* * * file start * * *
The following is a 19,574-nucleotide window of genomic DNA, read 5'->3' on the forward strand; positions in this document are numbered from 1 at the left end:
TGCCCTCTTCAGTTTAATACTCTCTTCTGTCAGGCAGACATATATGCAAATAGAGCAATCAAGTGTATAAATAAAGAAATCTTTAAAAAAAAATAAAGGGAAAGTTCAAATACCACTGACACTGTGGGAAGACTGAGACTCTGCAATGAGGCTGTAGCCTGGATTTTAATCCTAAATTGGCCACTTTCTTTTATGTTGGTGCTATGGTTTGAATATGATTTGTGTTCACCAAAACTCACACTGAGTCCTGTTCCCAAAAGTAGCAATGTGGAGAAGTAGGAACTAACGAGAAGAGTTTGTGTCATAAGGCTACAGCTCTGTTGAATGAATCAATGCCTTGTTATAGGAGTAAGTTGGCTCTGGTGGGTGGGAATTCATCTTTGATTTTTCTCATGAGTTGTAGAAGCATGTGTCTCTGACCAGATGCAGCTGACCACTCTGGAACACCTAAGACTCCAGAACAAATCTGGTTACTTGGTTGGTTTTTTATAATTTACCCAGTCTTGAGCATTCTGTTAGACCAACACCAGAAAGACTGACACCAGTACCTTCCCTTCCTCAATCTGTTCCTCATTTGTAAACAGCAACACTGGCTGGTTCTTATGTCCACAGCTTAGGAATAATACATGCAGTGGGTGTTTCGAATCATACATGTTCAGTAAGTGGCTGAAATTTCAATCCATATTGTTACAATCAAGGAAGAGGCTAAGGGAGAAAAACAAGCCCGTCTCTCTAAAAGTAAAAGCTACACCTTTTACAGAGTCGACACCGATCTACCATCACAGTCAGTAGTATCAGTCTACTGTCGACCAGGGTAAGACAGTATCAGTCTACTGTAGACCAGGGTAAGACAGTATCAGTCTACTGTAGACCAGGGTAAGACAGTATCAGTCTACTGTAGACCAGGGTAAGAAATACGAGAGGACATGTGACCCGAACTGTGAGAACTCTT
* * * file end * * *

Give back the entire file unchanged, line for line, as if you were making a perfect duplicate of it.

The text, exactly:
The following is a 19,574-nucleotide window of genomic DNA, read 5'->3' on the forward strand; positions in this document are numbered from 1 at the left end:
TGCCCTCTTCAGTTTAATACTCTCTTCTGTCAGGCAGACATATATGCAAATAGAGCAATCAAGTGTATAAATAAAGAAATCTTTAAAAAAAAATAAAGGGAAAGTTCAAATACCACTGACACTGTGGGAAGACTGAGACTCTGCAATGAGGCTGTAGCCTGGATTTTAATCCTAAATTGGCCACTTTCTTTTATGTTGGTGCTATGGTTTGAATATGATTTGTGTTCACCAAAACTCACACTGAGTCCTGTTCCCAAAAGTAGCAATGTGGAGAAGTAGGAACTAACGAGAAGAGTTTGTGTCATAAGGCTACAGCTCTGTTGAATGAATCAATGCCTTGTTATAGGAGTAAGTTGGCTCTGGTGGGTGGGAATTCATCTTTGATTTTTCTCATGAGTTGTAGAAGCATGTGTCTCTGACCAGATGCAGCTGACCACTCTGGAACACCTAAGACTCCAGAACAAATCTGGTTACTTGGTTGGTTTTTTATAATTTACCCAGTCTTGAGCATTCTGTTAGACCAACACCAGAAAGACTGACACCAGTACCTTCCCTTCCTCAATCTGTTCCTCATTTGTAAACAGCAACACTGGCTGGTTCTTATGTCCACAGCTTAGGAATAATACATGCAGTGGGTGTTTCGAATCATACATGTTCAGTAAGTGGCTGAAATTTCAATCCATATTGTTACAATCAAGGAAGAGGCTAAGGGAGAAAAACAAGCCCGTCTCTCTAAAAGTAAAAGCTACACCTTTTACAGAGTCGACACCGATCTACCATCACAGTCAGTAGTATCAGTCTACTGTCGACCAGGGTAAGACAGTATCAGTCTACTGTAGACCAGGGTAAGACAGTATCAGTCTACTGTAGACCAGGGTAAGACAGTATCAGTCTACTGTAGACCAGGGTAAGAAATACGAGAGGACATGTGACCCGAACTGTGAGAACTCTT